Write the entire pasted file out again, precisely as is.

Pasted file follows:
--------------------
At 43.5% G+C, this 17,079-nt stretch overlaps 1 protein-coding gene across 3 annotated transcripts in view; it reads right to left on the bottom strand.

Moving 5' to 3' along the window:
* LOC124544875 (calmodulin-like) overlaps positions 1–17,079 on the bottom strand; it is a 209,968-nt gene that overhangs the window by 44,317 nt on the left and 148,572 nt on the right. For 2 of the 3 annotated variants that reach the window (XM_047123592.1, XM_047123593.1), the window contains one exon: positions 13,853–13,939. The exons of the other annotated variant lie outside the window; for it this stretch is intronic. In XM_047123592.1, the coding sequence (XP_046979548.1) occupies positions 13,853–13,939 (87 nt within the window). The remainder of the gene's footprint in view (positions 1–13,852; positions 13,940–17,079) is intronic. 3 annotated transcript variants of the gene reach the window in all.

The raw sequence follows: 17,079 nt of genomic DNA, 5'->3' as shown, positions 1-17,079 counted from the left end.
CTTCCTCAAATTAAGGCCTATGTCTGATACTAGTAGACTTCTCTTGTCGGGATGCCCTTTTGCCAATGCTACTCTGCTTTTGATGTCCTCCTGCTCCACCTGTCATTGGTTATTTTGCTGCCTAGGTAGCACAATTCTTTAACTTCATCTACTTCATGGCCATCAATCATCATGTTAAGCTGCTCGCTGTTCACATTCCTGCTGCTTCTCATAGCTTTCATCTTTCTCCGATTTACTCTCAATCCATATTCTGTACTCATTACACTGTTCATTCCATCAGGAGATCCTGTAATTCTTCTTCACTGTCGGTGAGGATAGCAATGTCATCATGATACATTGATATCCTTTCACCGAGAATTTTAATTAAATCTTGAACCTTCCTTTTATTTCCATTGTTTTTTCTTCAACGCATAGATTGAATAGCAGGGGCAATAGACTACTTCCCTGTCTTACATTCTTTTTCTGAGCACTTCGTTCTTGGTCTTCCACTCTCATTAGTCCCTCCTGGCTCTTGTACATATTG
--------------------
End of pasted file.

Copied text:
At 43.5% G+C, this 17,079-nt stretch overlaps 1 protein-coding gene across 3 annotated transcripts in view; it reads right to left on the bottom strand.

Moving 5' to 3' along the window:
* LOC124544875 (calmodulin-like) overlaps positions 1–17,079 on the bottom strand; it is a 209,968-nt gene that overhangs the window by 44,317 nt on the left and 148,572 nt on the right. For 2 of the 3 annotated variants that reach the window (XM_047123592.1, XM_047123593.1), the window contains one exon: positions 13,853–13,939. The exons of the other annotated variant lie outside the window; for it this stretch is intronic. In XM_047123592.1, the coding sequence (XP_046979548.1) occupies positions 13,853–13,939 (87 nt within the window). The remainder of the gene's footprint in view (positions 1–13,852; positions 13,940–17,079) is intronic. 3 annotated transcript variants of the gene reach the window in all.

The raw sequence follows: 17,079 nt of genomic DNA, 5'->3' as shown, positions 1-17,079 counted from the left end.
CTTCCTCAAATTAAGGCCTATGTCTGATACTAGTAGACTTCTCTTGTCGGGATGCCCTTTTGCCAATGCTACTCTGCTTTTGATGTCCTCCTGCTCCACCTGTCATTGGTTATTTTGCTGCCTAGGTAGCACAATTCTTTAACTTCATCTACTTCATGGCCATCAATCATCATGTTAAGCTGCTCGCTGTTCACATTCCTGCTGCTTCTCATAGCTTTCATCTTTCTCCGATTTACTCTCAATCCATATTCTGTACTCATTACACTGTTCATTCCATCAGGAGATCCTGTAATTCTTCTTCACTGTCGGTGAGGATAGCAATGTCATCATGATACATTGATATCCTTTCACCGAGAATTTTAATTAAATCTTGAACCTTCCTTTTATTTCCATTGTTTTTTCTTCAACGCATAGATTGAATAGCAGGGGCAATAGACTACTTCCCTGTCTTACATTCTTTTTCTGAGCACTTCGTTCTTGGTCTTCCACTCTCATTAGTCCCTCCTGGCTCTTGTACATATTG